The new issue of Businessweek has an interesting article on how Iowa has a program to improve state services through lean services (Iowa’s Lone Efficiency Ranger, Aug 23).
Lean, a management theory popularized by Toyota Motor, focuses on kaizen, or, loosely translated, “change for the human good.” The idea is to first map all of the steps, stops, time, and personnel involved in making a product or executing a process, then rethink how it could be done more efficiently. In white-collar offices that’s hard because many of the steps are invisible. Still, a 2010 kaizen at the Iowa Department of Transportation resulted in a 46 percent reduction in the number of steps it took to issue a temporary restricted license, dropping the backlog of people awaiting them from 600 to about 100, and response time from 30 days to just five. “It’s a continuous improvement mind-set, and one of the things that you have to be doing is constantly reassessing,” says Mike Rohlf, the administrator of the Iowa office.
Issuing temporary restricted licenses hasn’t been the program’s only win. The Iowa Department of Management’s website list the various projects they have undertaken as well as the benefits they have seen.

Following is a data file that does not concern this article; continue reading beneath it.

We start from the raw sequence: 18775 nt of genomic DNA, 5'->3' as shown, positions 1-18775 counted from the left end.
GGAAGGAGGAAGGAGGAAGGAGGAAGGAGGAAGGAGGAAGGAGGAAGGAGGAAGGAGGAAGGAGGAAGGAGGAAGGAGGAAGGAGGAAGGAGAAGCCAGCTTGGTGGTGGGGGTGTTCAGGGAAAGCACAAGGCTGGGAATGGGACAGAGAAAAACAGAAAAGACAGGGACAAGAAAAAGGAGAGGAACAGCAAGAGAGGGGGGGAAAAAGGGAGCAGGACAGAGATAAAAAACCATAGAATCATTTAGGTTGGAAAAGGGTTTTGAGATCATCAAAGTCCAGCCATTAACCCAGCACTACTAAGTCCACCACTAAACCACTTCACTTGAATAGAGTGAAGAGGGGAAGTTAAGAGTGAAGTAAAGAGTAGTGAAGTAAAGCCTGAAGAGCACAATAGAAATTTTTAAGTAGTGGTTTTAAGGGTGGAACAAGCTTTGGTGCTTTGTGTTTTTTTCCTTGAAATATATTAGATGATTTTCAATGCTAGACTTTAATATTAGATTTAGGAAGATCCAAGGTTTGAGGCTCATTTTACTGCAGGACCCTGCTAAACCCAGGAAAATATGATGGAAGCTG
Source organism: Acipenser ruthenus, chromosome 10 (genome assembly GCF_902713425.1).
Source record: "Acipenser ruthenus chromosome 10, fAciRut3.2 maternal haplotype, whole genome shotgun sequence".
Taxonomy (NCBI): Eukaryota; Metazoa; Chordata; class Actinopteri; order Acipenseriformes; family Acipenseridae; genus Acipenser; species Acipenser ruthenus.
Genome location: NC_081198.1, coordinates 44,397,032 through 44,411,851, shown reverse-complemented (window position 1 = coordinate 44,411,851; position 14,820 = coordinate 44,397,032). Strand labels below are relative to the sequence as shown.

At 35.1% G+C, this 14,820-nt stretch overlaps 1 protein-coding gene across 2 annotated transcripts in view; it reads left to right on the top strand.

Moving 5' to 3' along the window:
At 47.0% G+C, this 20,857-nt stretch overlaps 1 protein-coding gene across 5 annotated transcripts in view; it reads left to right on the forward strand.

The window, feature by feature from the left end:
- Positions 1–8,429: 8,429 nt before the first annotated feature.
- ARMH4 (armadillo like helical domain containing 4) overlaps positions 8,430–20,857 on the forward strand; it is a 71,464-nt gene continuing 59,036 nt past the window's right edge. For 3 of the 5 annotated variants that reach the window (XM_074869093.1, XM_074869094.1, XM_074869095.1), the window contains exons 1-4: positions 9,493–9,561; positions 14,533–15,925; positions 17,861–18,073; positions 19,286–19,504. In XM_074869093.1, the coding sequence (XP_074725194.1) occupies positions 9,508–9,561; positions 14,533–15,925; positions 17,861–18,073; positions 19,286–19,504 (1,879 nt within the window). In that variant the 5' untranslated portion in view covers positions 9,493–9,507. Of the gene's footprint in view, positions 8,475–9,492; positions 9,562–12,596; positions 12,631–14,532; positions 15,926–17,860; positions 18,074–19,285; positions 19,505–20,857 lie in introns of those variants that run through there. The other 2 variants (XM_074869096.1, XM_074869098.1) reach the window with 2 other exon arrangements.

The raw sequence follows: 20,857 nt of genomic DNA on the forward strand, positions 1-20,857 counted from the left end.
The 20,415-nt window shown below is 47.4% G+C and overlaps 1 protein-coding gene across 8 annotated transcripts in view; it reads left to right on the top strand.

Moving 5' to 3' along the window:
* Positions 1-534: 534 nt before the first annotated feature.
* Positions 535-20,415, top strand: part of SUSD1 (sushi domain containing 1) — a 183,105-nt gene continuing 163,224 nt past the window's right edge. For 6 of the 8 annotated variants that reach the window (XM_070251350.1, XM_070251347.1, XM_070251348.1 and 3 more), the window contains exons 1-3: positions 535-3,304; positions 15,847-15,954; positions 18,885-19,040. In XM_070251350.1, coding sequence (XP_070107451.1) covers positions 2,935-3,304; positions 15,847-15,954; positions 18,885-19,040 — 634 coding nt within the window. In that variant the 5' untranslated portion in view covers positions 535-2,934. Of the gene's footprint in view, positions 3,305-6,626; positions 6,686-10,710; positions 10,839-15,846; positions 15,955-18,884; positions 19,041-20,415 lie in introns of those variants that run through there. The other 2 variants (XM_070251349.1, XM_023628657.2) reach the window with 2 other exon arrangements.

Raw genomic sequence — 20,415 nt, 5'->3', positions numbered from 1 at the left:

Two interesting things here. First, as the article tells it, this is a one-man show. Mike Rohlf quoted above is it. He goes into agencies, pulls together a temporary team from the relevant department and goes at it.
The second point made in the article is that to date most of the efficiency gains are showing up as service improvements as opposed to cost savings. To some extent this is not too surprising. Toyota’s kaizen efforts famously are done in a way that doesn’t threaten employment. (It is obviously a lot harder to get employee to actively participate in kaizen events if they routinely put employees out on the street.) Of course, Toyota always has the option of selling more Corollas. For most state services, it is hard to drum up more revenue-producing customers. I honestly don’t know what constitutes a temporary restricted license and probably wouldn’t run out to get one even if it can be done in just a week.